architecture, boathouse, eyecatcher, Folly, garden, garden history, landscape, Lincolnshire

A Brief Interlude

The Folly Flâneuse is taking a short break to catch up with family, friends, and (of course) follies, and will be back next week. She sends her best wishes to all readers, and hopes that you too are able to enjoy the relaxation of restrictions, whilst remaining safe and well.

Meanwhile here is the jaunty yellow boathouse at Belton Park in Lincolnshire. Designed by Anthony Salvin and built in c.1838-9, it was restored by the National Trust in 2008.

architecture, Column, eyecatcher, Folly, garden, landscape, North Yorkshire

Sorrelsykes, near Aysgarth, North Yorkshire

One of the most curious collections of structures in Britain can be found on a ridge behind the house called Sorrelsykes*, near Aysgarth in North Yorkshire. Often cited as fine examples of follies because of their strange form, and apparent lack of function, the eccentric edifices seem to have lost their history. What are they? Who built them? When? And above all why? 

architecture, belvedere, eyecatcher, Folly, garden, garden history, landscape, Northumberland, Observatory, Summerhouse

Ratcheugh Observatory, Longhoughton, Northumberland

A prominent feature in the extensive demesne of Alnwick Castle is the Observatory on Ratcheugh Crag, a ‘stupendous and romantic rock’. The building was one of a number of landscape features planned by Hugh and Elizabeth, 1st Duke and Duchess of Northumberland, in the 1770s, but the sham-ruined eye-catcher was not completed until after her death.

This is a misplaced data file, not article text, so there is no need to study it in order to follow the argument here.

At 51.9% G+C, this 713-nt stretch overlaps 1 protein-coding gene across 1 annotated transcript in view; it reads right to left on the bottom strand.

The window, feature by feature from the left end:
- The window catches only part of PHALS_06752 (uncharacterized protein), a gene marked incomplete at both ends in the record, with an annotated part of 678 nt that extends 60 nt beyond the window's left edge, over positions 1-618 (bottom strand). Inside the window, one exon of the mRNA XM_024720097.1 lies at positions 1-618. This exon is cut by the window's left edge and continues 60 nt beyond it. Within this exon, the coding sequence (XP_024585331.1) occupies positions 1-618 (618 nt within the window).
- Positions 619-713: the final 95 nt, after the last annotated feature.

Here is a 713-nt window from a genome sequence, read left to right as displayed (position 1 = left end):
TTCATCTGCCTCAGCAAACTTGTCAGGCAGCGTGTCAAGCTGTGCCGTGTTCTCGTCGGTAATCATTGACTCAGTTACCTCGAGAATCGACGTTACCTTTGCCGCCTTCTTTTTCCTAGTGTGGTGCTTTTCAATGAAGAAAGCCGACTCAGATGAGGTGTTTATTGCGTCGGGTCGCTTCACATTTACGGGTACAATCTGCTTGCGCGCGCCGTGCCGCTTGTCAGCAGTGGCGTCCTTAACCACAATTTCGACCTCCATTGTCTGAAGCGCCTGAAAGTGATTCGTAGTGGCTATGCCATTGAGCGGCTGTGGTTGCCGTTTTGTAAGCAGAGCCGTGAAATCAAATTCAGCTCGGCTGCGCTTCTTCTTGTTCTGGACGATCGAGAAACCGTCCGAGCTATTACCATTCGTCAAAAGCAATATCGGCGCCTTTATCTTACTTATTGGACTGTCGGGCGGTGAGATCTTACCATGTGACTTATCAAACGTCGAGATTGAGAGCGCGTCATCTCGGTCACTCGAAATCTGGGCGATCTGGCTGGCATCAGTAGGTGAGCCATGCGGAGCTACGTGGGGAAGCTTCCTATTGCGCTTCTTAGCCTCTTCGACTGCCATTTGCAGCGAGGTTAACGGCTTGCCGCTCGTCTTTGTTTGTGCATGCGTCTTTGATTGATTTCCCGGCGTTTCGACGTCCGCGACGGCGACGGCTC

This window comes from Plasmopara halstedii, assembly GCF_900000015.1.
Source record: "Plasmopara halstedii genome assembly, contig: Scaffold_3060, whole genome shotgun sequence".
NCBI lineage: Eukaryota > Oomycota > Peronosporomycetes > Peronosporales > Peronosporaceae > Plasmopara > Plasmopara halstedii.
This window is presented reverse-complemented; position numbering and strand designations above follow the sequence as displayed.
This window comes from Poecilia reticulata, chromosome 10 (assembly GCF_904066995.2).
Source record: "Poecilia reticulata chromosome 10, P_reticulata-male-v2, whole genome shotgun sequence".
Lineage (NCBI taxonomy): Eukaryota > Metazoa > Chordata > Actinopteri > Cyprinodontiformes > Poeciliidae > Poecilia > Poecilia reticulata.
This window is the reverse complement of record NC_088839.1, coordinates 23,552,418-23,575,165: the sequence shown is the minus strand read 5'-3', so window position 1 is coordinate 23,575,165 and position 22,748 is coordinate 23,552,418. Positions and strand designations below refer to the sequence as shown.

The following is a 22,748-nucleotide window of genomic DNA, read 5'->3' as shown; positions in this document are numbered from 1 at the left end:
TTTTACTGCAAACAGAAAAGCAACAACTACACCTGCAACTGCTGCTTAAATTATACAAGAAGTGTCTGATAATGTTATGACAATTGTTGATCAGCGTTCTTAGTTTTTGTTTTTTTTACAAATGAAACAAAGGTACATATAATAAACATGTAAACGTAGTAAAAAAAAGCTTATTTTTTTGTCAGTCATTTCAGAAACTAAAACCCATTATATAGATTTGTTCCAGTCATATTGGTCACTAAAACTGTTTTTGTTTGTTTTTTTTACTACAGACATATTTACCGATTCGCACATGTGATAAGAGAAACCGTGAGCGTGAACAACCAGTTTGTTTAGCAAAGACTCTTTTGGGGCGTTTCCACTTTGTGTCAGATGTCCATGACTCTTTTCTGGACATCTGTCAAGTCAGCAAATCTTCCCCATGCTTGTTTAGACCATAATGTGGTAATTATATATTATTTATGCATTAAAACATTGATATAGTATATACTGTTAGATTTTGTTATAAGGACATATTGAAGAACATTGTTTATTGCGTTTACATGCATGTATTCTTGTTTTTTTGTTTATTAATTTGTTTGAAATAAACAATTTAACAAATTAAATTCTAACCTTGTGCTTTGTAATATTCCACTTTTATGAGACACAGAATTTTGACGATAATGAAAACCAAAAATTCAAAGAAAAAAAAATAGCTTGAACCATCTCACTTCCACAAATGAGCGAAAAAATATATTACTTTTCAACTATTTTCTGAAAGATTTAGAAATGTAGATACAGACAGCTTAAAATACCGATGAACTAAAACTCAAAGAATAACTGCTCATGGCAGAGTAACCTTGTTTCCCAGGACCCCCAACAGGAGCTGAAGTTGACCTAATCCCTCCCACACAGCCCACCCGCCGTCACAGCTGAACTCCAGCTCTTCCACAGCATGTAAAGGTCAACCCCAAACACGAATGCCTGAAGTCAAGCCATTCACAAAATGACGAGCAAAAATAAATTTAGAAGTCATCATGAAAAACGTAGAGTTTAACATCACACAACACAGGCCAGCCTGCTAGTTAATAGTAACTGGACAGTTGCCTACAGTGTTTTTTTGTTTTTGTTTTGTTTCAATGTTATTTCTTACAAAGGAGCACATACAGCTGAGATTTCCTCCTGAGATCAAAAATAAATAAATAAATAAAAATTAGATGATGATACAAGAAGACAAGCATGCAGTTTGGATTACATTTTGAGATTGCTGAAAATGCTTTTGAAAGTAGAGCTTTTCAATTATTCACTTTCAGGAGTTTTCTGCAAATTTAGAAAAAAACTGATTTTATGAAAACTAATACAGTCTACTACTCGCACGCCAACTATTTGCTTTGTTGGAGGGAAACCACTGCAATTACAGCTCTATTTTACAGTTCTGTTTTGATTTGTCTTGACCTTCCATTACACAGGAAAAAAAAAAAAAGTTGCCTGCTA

architecture, eyecatcher, Folly, garden, garden history, landscape, Lodge, Obelisk, West Yorkshire

Obelisk Lodge, Nostell Priory, West Yorkshire

Nostell Priory, not far from Wakefield in West Yorkshire, is a magnificent 18th century mansion built adjacent to the site of an Augustinian priory. Architect James Paine worked at Nostell for around 30 years, before Robert Adam was called in to add new wings and other works. Adam also designed one of the most luscious of lodges to be found on a country estate.

architecture, belvedere, Buckinghamshire, Column, eyecatcher, Folly, garden, garden history, landscape, Temple

The Column, Langley Park, Wexham, Buckinghamshire

In 1738 Langley Park was purchased by the 3rd Duke of Marlborough (1706-1758), and one of his first projects was the construction of an elegant casino with views to Windsor Castle. In the middle of the 19th century that temple was demolished, and replaced by an equally charming monumental column. That too survived for only a century, but happily a pictorial record helps tell the story.

architecture, Folly, garden, garden history, Grotto, landscape, London

The Schweppes Grotto, Festival of Britain Pleasure Gardens, Battersea, London

In 1947, the British Government decided to mark the 100th anniversary of the Great Exhibition of 1851 with a Festival of Britain, scheduled to open 100 years to the day since the launch of the Great Exhibition, on 3 May 1951. The focus was an exhibition in London, and the area we now know as South Bank was chosen as the venue for the celebration of British achievements past, present and future. A little upriver at Battersea were the complementary Festival Pleasure Gardens. Whilst the tone on the South Bank was ‘intellectual seriousness’, at Battersea all was colour and whimsy, and a highlight was the sparkling grotto, sponsored by Schhh, you know who…

architecture, belvedere, East Sussex, eyecatcher, Folly, garden, garden history, landscape, Monument, Tower

Gibraltar Tower, Heathfield Park, East Sussex

The Gibraltar Tower by Chris Broughton (1949-2015) as featured in 'Rockingham Whig Landscapes', New Arcadian Journal 71/72 (2013). Image courtesy of the New Arcadian Press.

In 1791 Francis Newbery, bought Bailey Park, an estate in East Sussex, which he renamed the Heathfield Park Estate. Almost immediately he set to work constructing this elegant tower on high ground in his park. The Folly Flâneuse has joined forces with The Garden Historian to elaborate on its history.